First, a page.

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B.C.’s child-care space challenges have some calling for public schools to be used

Click to play video: 'Schools should host before and after-school daycare say advocates'
Schools should host before and after-school daycare say advocates
WATCH: Public facilities like schools should be used to host before and after-school daycare programs, according to child care advocates. Richard Zussman has the details. – Feb 28, 2024

Child-care advocates say the B.C. government should open publicly-funded facilities, such as schools, for before and after-school care programs.

Vancouver mother Suzanne Kaye told Global News it is difficult for some parents to get before and after-school care. She is fortunate her child can go to a nearby facility, but said some parents have been on a waiting list for a long time.

“The population is growing faster than they can keep up with,” she said, adding that more facilities are needed.

According to Stats Canada 2023 data, nearly 60 per cent of B.C. families said they have difficulty finding child care.

One of the major challenges is the lack of appropriate spaces for those programs and advocates suggest spaces like public schools could be used for hosting programs.

Click to play video: 'CUPE BC childcare campaign'
CUPE BC childcare campaign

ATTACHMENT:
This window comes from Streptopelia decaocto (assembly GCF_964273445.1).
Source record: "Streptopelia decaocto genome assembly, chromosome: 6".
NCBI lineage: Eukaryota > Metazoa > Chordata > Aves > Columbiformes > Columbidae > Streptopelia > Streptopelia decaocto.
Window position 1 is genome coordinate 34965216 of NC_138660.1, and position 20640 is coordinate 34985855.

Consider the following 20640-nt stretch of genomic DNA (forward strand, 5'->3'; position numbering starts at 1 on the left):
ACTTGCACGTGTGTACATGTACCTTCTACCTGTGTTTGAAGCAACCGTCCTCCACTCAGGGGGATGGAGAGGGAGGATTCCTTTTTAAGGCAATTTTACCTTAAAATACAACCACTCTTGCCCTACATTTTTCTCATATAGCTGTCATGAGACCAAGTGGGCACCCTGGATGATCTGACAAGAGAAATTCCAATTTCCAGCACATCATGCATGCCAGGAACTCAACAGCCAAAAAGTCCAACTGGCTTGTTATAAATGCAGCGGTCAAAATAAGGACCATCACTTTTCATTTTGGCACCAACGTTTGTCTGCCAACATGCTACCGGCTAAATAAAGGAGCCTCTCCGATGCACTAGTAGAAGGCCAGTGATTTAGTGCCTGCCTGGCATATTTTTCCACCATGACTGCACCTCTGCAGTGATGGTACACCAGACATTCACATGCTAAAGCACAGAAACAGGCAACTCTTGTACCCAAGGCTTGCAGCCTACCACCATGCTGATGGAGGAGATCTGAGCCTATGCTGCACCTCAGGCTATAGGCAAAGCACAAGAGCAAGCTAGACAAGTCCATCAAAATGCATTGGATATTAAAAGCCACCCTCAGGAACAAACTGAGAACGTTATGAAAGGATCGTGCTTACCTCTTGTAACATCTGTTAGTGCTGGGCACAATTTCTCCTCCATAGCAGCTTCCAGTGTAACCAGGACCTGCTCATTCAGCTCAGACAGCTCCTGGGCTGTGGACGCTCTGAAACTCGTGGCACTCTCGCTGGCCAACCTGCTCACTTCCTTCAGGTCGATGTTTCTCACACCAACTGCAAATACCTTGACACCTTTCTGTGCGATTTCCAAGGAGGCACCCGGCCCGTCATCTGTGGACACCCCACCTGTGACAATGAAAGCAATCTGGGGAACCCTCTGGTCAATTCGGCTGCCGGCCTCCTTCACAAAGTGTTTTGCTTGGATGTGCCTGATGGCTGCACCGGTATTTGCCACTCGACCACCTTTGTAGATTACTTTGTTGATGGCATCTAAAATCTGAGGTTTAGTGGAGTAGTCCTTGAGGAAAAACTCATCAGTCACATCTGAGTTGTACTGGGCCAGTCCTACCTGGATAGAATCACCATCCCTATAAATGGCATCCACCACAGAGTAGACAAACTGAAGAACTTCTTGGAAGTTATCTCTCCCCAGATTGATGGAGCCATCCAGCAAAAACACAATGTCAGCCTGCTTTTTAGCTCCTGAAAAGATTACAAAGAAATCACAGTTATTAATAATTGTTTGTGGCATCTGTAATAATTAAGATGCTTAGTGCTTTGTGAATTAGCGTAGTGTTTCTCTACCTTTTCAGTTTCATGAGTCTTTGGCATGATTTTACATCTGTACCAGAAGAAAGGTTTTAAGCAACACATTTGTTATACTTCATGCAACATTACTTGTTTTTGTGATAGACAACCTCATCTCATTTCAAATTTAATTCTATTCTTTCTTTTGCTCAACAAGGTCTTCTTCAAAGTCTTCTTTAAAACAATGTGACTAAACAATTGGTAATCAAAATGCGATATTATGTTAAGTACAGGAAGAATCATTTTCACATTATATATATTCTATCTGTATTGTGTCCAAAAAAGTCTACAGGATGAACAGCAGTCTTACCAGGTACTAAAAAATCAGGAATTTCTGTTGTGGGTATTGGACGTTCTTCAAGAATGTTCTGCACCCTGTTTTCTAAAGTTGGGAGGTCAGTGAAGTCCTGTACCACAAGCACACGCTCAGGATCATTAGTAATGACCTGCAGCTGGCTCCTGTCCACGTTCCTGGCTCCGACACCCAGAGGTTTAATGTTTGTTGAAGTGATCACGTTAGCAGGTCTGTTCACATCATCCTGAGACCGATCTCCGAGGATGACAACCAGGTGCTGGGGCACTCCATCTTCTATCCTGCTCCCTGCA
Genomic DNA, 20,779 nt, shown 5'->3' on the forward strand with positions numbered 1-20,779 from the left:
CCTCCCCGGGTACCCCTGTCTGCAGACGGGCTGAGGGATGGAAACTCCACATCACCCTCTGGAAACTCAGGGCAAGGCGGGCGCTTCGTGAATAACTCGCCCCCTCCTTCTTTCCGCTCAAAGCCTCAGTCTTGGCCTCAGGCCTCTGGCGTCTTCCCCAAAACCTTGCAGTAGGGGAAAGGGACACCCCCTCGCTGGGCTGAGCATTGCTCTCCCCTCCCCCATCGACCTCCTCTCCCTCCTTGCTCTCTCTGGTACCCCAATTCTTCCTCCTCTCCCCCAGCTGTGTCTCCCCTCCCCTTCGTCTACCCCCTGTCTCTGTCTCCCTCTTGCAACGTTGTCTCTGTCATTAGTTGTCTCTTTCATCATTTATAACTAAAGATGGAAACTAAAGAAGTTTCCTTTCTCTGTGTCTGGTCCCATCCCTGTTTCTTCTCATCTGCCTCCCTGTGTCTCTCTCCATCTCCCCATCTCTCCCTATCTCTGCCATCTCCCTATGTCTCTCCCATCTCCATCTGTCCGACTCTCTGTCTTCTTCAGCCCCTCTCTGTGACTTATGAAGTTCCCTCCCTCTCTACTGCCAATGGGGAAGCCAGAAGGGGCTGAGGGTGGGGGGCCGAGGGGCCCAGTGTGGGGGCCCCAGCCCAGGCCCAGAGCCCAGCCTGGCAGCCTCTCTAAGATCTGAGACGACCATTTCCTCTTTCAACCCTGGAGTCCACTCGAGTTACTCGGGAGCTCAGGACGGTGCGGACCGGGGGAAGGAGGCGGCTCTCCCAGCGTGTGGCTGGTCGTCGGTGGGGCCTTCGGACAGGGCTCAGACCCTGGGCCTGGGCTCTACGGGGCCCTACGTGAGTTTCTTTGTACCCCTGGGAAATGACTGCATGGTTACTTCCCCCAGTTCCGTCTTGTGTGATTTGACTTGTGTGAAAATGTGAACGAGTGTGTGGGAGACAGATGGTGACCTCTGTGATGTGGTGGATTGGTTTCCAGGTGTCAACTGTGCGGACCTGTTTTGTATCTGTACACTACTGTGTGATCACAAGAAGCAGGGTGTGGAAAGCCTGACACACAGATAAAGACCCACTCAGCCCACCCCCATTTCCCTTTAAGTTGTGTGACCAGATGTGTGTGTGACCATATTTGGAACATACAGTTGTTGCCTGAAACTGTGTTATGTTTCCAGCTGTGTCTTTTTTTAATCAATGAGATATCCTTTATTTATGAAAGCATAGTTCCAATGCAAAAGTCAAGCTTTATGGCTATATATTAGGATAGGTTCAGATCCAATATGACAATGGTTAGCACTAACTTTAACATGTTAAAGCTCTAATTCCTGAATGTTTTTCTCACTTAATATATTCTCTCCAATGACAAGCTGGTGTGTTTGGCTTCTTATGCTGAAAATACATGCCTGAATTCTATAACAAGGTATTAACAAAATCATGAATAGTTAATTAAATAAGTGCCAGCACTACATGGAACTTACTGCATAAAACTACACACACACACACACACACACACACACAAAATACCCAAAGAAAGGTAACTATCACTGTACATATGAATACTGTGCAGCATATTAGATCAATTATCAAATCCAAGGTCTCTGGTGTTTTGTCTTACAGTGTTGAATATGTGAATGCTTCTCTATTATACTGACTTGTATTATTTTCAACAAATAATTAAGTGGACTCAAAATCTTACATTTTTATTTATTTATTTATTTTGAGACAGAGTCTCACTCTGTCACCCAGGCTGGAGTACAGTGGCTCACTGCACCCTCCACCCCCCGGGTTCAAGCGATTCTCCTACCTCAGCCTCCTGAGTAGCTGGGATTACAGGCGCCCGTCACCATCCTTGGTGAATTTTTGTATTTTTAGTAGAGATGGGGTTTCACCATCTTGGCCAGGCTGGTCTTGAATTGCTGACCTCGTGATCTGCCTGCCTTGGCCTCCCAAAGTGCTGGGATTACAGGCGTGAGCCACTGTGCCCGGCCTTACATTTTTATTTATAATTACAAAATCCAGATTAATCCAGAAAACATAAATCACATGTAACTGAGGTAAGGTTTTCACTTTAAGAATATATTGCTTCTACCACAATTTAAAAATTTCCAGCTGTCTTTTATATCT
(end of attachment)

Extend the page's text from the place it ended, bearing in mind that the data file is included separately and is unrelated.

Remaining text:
The B.C. Teachers Federation supports the idea but said it is not that simple.

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“One, schools are really packed to the brim,” vice-president of the BCTF, Carol Gordon, said.

“And so, depending on where you are, it’s worse. It can be even, really quite significant and quite worse where teachers don’t have proper spaces to provide learning for their own students.

“When you bring in, when you use shared spaces for before- and after-school care, teachers need to know that they’re going to have a place to do their prep for their days.”

Gordon said classrooms are even used for lunchrooms.

She added that public spaces can be some of the best places to provide before and after-school care, which includes when teachers have their own children that need care.

“If we can provide child care to alleviate that stress, provide school-age child care within schools before and after school, that also can increase the hours of some of the staff in the building to provide that child care as well, that benefits both workers, families, teachers and ultimately the kids,” Gordon said.

Click to play video: 'B.C. premier announces new childcare savings'
B.C. premier announces new childcare savings

However, a solution to the problem remains unclear, even if school gyms or multi-purpose rooms could be used instead.

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“Gyms are being used before and after school,” Gordon said. “Lunchrooms. multi-purpose rooms, there’s clubs that are happening outside of instructional time. So I’m not sure that there’s an ideal space that I can speak to.”

Gordon said conversations should happen with individual schools to find an ideal space.

The new Minister of Child Care, Mitzi Dean, said the province is working with the school districts to improve child care access but she did not have any specifics on how quickly schools could be used for before- and after-school care.

“We have added 10,000 spaces and are working directly with school districts on how care can be provided,” she said.

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